A digital footprint refers to the data Internet users leave behind as they navigate the Web. It’s a collection of information about a person’s online activities that can be gathered from several sources, including social media platforms, online forums, and browsing histories.

Remember the trail of breadcrumbs Hansel and Gretel left so they can get back home? Digital footprints work the same way. They can be traced back to specific people or organizations and can significantly impact their employment, education, reputation, security, and other aspects of their lives or operations.

Read More about a Digital Footprint

A digital footprint is a compilation of data users deliberately or unintentionally share online. Techslang explains it in greater detail.

How Is a Digital Footprint Used?

Knowing what a digital footprint is, we now understand that it can be used in the following ways:

  • Targeted advertising: Advertisers can collect and use a user’s browsing history, search queries, interests gleaned from social media activities, and even location data to target them with relevant ads.
  • Social media and online communities: Social media sites leverage a person’s digital footprint to personalize his experience. The sites suggest connections based on a user’s activities, tailor news feeds to his interests, and even use facial recognition to suggest people he may know.
  • Background checks and reputation management: Potential employers or educational institutions can look at applicants’ online presence, including their social media profiles, to get a sense of their character and qualifications.
  • Malicious purposes: Threat actors can use a person’s or an organization’s digital footprint to look for ways to launch phishing, impersonation, account takeover, fraud, and other types of cyber attacks.

How Is a Digital Footprint Created?

Digital footprints can be created actively or passively.

Active digital footprints refer to information individuals and organizations deliberately share online, while passive digital footprints comprise any information gathered in the background, even when you didn’t intentionally and knowingly share it.

Active and passive sources of digital footprint

What Are Examples of Active Sources of Digital Footprints?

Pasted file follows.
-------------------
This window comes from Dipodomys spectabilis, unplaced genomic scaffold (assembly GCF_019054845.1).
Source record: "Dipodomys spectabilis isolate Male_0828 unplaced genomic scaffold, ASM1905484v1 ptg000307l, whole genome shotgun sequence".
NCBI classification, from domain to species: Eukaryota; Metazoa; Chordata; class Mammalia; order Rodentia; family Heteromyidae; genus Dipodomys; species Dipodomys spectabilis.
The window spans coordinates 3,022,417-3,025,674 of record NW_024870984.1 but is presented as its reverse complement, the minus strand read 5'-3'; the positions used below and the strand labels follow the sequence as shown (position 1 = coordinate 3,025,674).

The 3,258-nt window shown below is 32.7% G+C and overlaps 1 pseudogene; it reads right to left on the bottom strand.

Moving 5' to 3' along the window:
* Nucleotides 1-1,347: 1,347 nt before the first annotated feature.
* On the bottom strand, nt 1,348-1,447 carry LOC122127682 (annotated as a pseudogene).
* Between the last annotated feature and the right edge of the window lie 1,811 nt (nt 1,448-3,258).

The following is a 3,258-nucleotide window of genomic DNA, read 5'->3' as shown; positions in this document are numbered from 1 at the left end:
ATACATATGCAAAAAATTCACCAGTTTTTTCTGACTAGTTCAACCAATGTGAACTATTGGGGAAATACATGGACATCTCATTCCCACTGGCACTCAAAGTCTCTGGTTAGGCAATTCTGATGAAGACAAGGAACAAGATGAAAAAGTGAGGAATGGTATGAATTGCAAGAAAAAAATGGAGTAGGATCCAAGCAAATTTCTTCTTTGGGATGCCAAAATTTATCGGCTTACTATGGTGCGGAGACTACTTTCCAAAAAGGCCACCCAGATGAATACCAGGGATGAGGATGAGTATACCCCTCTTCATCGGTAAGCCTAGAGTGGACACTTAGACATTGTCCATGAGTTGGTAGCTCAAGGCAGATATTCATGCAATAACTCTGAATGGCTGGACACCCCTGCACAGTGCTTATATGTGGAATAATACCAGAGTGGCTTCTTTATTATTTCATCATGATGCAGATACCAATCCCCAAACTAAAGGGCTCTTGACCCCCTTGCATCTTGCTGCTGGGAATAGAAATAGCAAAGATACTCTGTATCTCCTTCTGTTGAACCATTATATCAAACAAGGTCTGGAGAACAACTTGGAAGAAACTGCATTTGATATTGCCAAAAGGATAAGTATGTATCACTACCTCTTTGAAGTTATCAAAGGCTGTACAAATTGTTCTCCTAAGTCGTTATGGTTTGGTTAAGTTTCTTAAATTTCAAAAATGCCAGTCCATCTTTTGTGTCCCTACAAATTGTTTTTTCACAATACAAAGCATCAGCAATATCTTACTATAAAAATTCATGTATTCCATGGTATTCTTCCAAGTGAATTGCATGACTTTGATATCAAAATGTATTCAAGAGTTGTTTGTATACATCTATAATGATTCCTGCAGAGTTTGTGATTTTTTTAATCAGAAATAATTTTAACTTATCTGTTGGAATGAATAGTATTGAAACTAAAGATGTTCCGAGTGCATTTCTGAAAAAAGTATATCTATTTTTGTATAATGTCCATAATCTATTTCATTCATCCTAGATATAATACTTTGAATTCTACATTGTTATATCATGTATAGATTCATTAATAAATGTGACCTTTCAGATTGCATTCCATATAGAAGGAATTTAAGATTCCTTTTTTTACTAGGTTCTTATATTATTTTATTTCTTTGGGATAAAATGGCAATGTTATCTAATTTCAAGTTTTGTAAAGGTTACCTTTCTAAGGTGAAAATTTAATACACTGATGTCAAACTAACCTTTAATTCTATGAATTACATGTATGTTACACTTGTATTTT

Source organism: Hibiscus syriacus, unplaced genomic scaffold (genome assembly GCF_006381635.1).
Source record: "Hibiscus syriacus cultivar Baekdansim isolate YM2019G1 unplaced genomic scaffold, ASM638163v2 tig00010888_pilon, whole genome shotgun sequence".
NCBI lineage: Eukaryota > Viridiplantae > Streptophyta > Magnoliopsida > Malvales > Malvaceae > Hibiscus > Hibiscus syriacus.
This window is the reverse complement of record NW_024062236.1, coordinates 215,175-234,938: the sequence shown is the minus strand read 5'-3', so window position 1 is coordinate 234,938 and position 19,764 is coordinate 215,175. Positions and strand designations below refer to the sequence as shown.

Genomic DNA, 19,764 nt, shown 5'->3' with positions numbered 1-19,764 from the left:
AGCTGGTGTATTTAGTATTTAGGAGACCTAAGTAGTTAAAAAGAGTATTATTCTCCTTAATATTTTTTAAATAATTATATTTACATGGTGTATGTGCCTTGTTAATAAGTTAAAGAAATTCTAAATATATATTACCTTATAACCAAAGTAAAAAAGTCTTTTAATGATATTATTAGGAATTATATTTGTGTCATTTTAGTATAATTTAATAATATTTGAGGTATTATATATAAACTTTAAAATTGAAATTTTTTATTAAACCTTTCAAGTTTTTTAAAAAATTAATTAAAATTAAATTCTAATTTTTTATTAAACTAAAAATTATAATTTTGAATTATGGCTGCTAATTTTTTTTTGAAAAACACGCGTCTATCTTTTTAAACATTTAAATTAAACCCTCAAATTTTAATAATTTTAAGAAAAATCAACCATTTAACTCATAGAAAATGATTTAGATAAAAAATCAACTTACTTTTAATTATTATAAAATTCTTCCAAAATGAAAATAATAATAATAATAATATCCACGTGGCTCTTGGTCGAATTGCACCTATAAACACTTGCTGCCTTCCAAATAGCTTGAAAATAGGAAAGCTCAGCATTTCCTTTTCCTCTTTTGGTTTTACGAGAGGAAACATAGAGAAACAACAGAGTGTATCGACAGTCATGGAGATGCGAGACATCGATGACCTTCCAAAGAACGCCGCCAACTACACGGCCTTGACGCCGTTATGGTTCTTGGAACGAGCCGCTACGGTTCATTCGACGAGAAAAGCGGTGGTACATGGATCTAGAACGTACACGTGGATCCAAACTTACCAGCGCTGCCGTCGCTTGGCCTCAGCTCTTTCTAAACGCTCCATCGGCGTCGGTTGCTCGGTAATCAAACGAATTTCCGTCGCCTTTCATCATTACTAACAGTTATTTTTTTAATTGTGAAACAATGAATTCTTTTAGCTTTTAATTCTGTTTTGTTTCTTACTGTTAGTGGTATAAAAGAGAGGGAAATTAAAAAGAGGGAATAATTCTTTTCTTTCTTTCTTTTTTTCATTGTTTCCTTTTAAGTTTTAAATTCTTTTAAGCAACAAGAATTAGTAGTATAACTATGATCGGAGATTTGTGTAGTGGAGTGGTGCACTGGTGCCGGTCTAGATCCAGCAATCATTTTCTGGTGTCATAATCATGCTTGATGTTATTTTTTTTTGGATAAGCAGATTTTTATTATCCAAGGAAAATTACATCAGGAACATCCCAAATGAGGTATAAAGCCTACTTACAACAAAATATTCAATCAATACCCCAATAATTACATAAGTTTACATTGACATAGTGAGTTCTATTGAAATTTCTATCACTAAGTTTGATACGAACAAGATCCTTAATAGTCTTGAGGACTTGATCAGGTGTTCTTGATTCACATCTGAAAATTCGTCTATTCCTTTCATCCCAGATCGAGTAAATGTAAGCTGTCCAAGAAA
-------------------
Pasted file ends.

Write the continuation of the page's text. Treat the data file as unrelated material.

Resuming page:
Active digital footprints can come from:

  • Social media platforms: Every post, comment, like, or share you made on social media platforms adds to your digital footprint.
  • Online forums and communities: Participating in discussions on forums, message boards, or online communities leaves traces of your opinions and viewpoints.
  • Website forms and accounts: Filling out forms on websites, registering for accounts, or making online purchases generates data that becomes part of your digital footprint. Information like names, email addresses, purchase histories, and preferences can be collected.
  • Cloud storage and online documents: Uploading documents, photos, or videos to cloud storage platforms or collaborating on online documents creates a record of user activity and the type of content shared.

What Are Examples of Passive Sources of Digital Footprints?

Here are ways on how your online activity can be passively tracked.

  • Browsing and search history: Websites you visit and the time you spend on them are often logged, creating a browsing history that reflects your interests and online habits. In addition, the things you search for using search engines can reveal a lot about your needs, curiosities, and areas of research.
  • IP address: All Internet-connected devices have a unique IP address that can be used to pinpoint your general geographic location.
  • Cookies: Websites store small data files called “cookies” to track your activities and device preferences. These cookies can be used to personalize your online experience and contribute to your digital footprint.
  • Location services: Many applications and websites request access to your device’s location. When enabled, they can track your physical whereabouts, adding another layer to your digital footprint.

For organizations, passive sources of their digital footprints can include the following:

  • Supply chain: An organization’s software and services can create passive footprints. They can include data on subscriptions, licenses, and user activity within those applications.
  • Shadow IT: Employees who use unauthorized applications or cloud services can create hidden digital footprints. That can be risky, as the organization may not be aware of the data being collected or stored.
  • Data leaks and breaches: Even if a data breach isn’t publicly known, it can expose an organization’s data handling practices and potentially reveal sensitive information.

Can You Delete Digital Footprints?

Unfortunately, deleting your entire digital footprint is nearly impossible because they are not stored in one place. Data is scattered across multiple servers and databases owned by different entities.

Even if you manage to delete data from your own accounts, copies may still exist in backup storage or logs maintained by service providers.

Third-party data brokers may also collect information about you from various sources and sell it to interested parties. Once your information lands with a data broker, it becomes even more challenging to track down and erase.

Since digital footprints are difficult to erase and you don’t always have complete control over how they are used, it’s essential to be mindful of what you share online.

Key Takeaways